Opinion / Op-Ed Contributors

Raising consumer confidence would help counter uncertainties

By Zhu Qiwen (China Daily) Updated: 2015-11-27 08:11

Raising consumer confidence would help counter uncertainties

Customers choose gold jewelry at a shop in Xuchang, Henan province, during the May Day holiday. China's gold jewelry consumption jumped 30.2 percent year-on-year in the first quarter of this year to 232.53 metric tons. GENG GUOQING/CHINA DAILY

The terrorist attacks in Paris and the shooting down of a Russian fighter jet by Turkey have definitely added more uncertainties to the already weak global growth.

So this year's Black Friday annual shopping ritual in the US has added significance as it shows the way the world's two largest economies can better drive global growth.

With consumer spending one of the few bright spots in the generally gloomy outlook for global growth, policymakers from major economies such as China and the United States should work closely with each other and coordinate their efforts to shore up domestic consumer confidence so it can act as a brace for the looming storm likely to be triggered by either the worsening international situation or increased global financial instability.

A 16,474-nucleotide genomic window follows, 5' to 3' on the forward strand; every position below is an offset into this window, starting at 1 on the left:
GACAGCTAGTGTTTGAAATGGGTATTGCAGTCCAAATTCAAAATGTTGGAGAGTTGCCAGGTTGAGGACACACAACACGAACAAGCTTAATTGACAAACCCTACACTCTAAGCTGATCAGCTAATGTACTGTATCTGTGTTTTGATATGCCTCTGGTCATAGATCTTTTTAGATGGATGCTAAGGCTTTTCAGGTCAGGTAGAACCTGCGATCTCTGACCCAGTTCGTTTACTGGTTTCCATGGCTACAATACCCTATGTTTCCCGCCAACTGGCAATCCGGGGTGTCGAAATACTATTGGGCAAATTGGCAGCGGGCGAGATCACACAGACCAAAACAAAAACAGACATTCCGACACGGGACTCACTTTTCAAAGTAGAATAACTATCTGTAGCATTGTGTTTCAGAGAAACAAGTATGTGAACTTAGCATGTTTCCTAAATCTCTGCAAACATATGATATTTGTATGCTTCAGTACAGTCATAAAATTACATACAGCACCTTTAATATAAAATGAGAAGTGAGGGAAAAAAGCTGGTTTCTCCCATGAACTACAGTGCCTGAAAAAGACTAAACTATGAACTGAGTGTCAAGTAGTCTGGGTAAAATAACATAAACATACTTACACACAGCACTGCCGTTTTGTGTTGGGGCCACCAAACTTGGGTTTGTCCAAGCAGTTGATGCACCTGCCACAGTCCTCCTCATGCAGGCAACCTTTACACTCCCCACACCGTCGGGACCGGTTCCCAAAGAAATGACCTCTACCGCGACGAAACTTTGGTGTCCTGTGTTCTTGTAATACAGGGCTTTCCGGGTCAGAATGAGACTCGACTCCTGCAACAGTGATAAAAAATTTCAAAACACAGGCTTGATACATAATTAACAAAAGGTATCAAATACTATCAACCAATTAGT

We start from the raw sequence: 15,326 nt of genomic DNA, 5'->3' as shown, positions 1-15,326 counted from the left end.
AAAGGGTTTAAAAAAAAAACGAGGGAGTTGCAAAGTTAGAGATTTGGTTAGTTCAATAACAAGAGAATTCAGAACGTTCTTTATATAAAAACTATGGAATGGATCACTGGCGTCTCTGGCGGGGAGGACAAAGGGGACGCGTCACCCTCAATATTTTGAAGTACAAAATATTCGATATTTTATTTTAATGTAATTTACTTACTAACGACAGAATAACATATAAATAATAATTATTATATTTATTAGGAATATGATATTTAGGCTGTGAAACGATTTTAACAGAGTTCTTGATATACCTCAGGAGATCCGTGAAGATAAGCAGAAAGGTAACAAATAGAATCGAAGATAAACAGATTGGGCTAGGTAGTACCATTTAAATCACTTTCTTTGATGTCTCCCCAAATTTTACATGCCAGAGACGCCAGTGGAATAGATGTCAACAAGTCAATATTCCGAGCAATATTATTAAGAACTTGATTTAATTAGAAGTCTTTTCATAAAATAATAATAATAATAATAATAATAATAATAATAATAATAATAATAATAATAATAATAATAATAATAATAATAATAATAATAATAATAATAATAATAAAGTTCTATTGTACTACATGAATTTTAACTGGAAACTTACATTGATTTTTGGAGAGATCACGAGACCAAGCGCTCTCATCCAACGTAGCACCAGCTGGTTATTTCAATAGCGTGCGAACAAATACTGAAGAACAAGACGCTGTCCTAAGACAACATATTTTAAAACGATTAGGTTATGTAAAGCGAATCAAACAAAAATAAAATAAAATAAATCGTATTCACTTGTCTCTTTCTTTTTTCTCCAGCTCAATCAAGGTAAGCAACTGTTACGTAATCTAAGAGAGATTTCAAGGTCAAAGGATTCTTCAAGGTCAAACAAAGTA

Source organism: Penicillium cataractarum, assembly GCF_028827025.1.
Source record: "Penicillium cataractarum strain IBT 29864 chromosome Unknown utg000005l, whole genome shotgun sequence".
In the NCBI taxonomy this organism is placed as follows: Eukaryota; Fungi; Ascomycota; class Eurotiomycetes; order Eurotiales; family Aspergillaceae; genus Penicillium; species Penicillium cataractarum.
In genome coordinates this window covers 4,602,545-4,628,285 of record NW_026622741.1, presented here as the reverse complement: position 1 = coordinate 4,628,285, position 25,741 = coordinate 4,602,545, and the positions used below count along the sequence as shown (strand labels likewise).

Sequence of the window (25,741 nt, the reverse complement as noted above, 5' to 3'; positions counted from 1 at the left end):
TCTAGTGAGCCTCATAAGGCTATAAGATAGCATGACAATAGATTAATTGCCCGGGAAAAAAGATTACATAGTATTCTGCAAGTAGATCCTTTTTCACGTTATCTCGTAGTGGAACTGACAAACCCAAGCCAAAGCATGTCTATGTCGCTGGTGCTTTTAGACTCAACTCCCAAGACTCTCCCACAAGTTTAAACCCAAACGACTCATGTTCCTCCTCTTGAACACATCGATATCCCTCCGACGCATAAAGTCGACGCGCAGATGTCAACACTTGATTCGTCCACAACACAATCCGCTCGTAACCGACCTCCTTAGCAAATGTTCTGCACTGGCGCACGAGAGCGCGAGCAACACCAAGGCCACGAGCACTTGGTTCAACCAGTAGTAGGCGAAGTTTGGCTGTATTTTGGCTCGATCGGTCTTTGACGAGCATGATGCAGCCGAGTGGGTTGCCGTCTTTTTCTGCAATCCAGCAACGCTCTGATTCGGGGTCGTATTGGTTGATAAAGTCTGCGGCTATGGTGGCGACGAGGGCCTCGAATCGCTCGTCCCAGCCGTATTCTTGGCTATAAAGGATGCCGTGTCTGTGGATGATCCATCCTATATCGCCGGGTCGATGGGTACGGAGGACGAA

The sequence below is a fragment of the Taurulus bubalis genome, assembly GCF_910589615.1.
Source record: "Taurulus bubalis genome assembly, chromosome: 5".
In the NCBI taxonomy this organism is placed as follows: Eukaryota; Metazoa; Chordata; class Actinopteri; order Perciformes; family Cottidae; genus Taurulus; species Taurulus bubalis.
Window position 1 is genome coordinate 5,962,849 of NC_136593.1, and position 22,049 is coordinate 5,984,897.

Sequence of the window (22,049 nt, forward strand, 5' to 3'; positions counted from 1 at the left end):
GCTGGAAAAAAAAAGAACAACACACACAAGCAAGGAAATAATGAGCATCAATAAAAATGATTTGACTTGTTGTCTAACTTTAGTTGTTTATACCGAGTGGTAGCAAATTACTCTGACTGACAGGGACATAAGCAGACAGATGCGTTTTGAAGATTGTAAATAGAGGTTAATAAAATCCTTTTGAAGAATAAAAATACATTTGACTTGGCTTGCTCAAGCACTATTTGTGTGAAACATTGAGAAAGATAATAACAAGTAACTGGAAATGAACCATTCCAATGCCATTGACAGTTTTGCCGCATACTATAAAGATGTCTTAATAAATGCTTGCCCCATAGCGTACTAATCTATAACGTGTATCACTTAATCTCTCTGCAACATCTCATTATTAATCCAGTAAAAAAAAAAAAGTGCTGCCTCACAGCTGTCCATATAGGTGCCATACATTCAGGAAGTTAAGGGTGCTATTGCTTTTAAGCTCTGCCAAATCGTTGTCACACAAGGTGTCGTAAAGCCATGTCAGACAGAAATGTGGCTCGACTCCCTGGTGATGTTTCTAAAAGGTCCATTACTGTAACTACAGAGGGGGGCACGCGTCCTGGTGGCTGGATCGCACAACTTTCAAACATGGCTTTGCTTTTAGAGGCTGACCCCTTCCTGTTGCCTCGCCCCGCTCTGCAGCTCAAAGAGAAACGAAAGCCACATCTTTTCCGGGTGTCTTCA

As if the Greek sovereign debt crisis and the roller-coaster ride of the Chinese stock market had not made the first half of 2015 dramatic enough, terrorism and complicated global responses have significantly increased global uncertainties, which were already inflated by the possible consequences of the looming divergence of monetary policies in the US and the euro - zone, a significant risk to global trade and economic growth in the coming years.

Both world trade and global growth are heading for their weakest years since 2009. The World Trade Organization expects trade growth of 2.8 percent this year while the International Monetary Fund has cut its global growth forecast to just 3.1 percent.

The latest data suggests that the trade volume of global merchandise grew by merely 0.7 percent year-on-year in the third quarter, after contracting in the first six months of this year. That has practically made this year the fourth consecutive year in which world trade volume grew by less than 3 percent; even grimmer than the WTO has predicted.

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